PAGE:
On disinvestment, make haste slowly

There is uncertainty about the exit from the stimulus package. The stimulus package to mitigate the consequences of the financial meltdown had two principal components: relief in excise taxes and increased public outlays. This was in addition to the liquidity accommodation through various measures adopted by the Reserve Bank. The current fiscal scenario is unsustainable, but sharp reduction in public outlays and increase in tax rates could impair the recovery process. It is this configuration which makes the revival of the disinvestment programme a key component of our economic strategy.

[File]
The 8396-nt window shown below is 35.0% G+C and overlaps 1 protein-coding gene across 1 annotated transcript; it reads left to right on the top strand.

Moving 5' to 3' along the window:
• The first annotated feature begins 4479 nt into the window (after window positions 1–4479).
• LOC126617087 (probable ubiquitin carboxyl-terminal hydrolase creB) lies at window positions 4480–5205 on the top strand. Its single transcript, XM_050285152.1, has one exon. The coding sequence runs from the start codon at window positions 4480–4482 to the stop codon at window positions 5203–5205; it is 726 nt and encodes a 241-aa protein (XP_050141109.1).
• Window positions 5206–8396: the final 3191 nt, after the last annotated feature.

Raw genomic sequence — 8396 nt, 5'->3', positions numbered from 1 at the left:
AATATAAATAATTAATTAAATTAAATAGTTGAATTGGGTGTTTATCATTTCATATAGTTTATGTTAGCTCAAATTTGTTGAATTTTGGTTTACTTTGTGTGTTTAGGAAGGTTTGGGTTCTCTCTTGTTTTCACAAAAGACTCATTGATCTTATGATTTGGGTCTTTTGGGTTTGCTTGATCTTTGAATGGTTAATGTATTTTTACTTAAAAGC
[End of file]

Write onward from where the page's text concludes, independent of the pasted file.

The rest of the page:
Over the years, government has rarely been consistent either in its pronouncement or in implementing the disinvestment programme. It commenced in 1991 as part of a bold strategy of economic liberalisation by bundling of shares of public sector companies representing a miniscule part of public equity. This attracted multiple controversies. Limited disinvestment programmes were often resorted to for raising resources. During the NDA regime, a proposal by the then finance minister to restrict public equity to not more than 33 per cent in all public undertakings could not be legislated given the dissent within the NDA, particularly the BJP itself. Front organisations of the BJP regarded this move as excessive in its embrace of new liberalism, as against the larger social purposes that public utilities served. No doubt during the NDA regime some audacious decisions were taken for outright privatisation, and strategic sales were beginning to gather momentum. With the return of the UPA government with the support of the Left parties, privatisation was laid to rest and notwithstanding two companies whose shares were offloaded, disinvestment was put in deep freeze. The present UPA government, particularly the finance minister must be credited for having salvaged this important tool from the deep freeze to announce a robust programme over the next three years. The essence of the programme is to offload 10 per cent of the equity of all public listed companies and to list those which are unlisted and have made continuous profits over the last few years. This itself is an ambitious programme and on the current reckoning could yield a handsome total.

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